Mystery Solved: Where Have All the Cornflakes Gone?

A close up of a bowl of Cornflakes. April 3, 2011. Photo by Sophie Gordon / Flash 90 *** Local Caption *** ???????? ???? ????? ???? ??? ???? ?????????? ??????????? *** Local Caption *** ???????? ???? ????? ???? ??? ???? ?????????? ???????????
A close-up of a bowl of cornflakes.
(Sophie Gordon/Flash90)

In recent days, consumers have been noticing a lack of cornflakes on Israeli supermarket shelves – specifically the cornflakes made by Telma at its factory in Sderot. After repeated grilling by the media, Telma’s parent company, Unilever Israel, finally revealed the reason Wednesday night:  The company has recalled its latest shipment of cornflakes because salmonella was found in several boxes.

With that, the company said that it was confident that the problem was under control. “Because of requests by the media and an atmosphere of confusion, we wish to stress that a secondary health issue was discovered by the company during a quality control check initiated by the factory, with several products not up to our very high standards. We have thus decided on our own volition not to market these products.”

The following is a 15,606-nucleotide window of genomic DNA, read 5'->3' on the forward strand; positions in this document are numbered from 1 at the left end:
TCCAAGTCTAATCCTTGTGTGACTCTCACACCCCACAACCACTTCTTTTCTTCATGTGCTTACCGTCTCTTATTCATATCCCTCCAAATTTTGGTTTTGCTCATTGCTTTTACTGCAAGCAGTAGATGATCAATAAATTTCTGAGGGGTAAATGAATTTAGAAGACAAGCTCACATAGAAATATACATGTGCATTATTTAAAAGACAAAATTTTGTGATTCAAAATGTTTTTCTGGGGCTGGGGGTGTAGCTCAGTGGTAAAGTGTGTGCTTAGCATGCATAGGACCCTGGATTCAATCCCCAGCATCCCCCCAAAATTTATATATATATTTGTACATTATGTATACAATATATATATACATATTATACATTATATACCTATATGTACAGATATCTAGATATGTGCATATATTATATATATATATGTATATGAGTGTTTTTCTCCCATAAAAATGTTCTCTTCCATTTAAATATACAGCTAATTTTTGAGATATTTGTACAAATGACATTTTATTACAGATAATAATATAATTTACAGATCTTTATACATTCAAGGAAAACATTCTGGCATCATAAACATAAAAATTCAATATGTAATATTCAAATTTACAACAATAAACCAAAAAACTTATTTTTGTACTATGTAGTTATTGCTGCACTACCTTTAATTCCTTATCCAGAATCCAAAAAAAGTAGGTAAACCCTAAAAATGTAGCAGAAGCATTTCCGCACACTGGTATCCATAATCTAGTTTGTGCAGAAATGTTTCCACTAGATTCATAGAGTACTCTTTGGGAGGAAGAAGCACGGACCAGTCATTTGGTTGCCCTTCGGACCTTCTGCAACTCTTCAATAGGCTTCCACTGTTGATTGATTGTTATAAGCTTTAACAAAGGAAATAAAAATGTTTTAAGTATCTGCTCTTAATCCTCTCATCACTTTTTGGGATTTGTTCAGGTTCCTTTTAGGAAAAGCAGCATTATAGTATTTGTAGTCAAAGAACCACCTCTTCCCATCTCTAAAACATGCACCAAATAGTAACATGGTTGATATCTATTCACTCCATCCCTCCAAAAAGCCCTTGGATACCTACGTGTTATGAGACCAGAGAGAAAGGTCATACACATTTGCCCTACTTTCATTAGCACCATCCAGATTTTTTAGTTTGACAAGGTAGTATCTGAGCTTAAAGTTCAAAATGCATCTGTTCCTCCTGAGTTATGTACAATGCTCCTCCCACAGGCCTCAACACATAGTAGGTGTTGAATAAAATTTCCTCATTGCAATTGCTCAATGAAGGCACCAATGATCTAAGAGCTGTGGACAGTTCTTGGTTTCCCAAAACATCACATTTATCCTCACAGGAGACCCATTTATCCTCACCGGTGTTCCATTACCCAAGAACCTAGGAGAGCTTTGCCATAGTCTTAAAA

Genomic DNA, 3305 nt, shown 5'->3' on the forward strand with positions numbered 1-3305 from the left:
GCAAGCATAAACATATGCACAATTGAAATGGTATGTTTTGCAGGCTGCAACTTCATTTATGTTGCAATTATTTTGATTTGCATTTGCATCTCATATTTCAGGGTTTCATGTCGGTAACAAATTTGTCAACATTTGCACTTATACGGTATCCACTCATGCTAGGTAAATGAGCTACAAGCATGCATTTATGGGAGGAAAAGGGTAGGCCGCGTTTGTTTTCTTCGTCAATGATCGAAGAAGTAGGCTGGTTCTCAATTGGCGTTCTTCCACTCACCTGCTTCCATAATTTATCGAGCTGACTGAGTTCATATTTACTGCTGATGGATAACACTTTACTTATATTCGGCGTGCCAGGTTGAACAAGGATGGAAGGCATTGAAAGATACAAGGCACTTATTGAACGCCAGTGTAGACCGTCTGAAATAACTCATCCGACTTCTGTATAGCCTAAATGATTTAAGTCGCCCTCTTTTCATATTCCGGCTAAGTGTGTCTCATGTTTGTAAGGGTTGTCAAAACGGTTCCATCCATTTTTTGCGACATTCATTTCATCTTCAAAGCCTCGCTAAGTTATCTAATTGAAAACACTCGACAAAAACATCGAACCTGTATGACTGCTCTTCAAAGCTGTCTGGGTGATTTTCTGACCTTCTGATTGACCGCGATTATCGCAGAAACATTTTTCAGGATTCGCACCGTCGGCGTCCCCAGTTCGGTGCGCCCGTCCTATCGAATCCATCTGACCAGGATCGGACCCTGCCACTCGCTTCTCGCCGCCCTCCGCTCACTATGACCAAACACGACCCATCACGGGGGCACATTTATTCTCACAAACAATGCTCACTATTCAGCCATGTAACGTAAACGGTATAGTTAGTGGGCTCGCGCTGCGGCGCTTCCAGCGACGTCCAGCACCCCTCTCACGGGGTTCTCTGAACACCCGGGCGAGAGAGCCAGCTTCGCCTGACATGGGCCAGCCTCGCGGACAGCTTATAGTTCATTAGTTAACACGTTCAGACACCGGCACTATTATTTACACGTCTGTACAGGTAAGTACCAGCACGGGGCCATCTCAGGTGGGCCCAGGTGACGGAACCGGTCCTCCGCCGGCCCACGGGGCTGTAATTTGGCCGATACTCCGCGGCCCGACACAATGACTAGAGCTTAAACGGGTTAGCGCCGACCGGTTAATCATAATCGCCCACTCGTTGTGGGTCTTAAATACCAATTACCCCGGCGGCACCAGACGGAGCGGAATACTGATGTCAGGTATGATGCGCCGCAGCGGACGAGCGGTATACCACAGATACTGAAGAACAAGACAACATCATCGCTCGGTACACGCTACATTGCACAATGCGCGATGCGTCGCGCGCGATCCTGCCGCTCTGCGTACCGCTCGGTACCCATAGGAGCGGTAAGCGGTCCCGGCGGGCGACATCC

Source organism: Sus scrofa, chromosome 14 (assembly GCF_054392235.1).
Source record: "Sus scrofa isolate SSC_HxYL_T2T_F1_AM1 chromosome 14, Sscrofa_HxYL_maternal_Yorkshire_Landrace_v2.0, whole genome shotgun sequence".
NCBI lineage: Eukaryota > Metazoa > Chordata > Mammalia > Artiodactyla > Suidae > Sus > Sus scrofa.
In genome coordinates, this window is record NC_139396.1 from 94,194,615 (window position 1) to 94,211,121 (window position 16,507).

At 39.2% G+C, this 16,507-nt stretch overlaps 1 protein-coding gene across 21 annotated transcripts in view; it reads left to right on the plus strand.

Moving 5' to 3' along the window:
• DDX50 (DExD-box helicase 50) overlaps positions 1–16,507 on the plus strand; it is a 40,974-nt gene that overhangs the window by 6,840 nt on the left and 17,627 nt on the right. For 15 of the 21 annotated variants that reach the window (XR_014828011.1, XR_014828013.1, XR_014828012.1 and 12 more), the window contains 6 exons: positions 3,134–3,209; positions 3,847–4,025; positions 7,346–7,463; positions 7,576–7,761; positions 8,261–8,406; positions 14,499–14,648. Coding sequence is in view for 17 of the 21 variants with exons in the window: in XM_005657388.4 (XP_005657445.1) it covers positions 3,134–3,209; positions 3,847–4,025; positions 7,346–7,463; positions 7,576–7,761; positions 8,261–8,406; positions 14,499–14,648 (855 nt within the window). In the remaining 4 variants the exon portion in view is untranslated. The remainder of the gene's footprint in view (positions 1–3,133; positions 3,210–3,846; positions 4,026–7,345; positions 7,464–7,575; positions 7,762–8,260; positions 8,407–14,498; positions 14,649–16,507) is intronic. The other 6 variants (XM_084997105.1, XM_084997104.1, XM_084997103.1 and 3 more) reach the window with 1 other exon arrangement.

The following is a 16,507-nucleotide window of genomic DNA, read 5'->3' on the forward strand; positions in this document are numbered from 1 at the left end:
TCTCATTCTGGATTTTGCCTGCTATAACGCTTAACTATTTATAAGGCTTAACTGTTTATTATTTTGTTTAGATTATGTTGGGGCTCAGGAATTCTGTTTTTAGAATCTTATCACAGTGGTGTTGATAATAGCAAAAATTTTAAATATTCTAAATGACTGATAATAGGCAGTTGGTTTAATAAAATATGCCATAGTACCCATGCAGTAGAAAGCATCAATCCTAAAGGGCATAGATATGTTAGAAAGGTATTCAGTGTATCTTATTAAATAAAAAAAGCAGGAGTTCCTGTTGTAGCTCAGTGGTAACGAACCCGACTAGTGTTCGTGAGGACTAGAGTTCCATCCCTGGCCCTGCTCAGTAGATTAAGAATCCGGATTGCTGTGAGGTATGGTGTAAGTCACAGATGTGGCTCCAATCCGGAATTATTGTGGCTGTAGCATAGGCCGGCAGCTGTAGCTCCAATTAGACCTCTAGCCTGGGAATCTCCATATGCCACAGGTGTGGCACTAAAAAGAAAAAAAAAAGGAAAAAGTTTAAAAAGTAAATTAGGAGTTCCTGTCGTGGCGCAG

The situation was first revealed on Tuesday on an economic magazine broadcast on Channel Two. At the time, the company said that there was “no problem,” and assured customers that the cornflakes were on the way. However, rumors of a major health problem began circulating, leading the company to release its clarification.

The Health Ministry also got involved in the matter, Channel Two reported, and pressured Unilever Israel to officially test the cornflakes – leading to the revelation that some boxes had indeed been infected with salmonella.

The company said that the problem had been caught at the factory, and the products were never sent out to the market. With that, many customers told Channel Two that they were not taking any chances – and that they were avoiding purchase of all Telma cereals, and of other products as well. Many customers also said that they were throwing out cereals they had already purchased, because of the possibility that the factory had been infected even before officials found out.

In its statement, Unilever Israel stressed that “all of the company’s products on the market are perfectly safe.”

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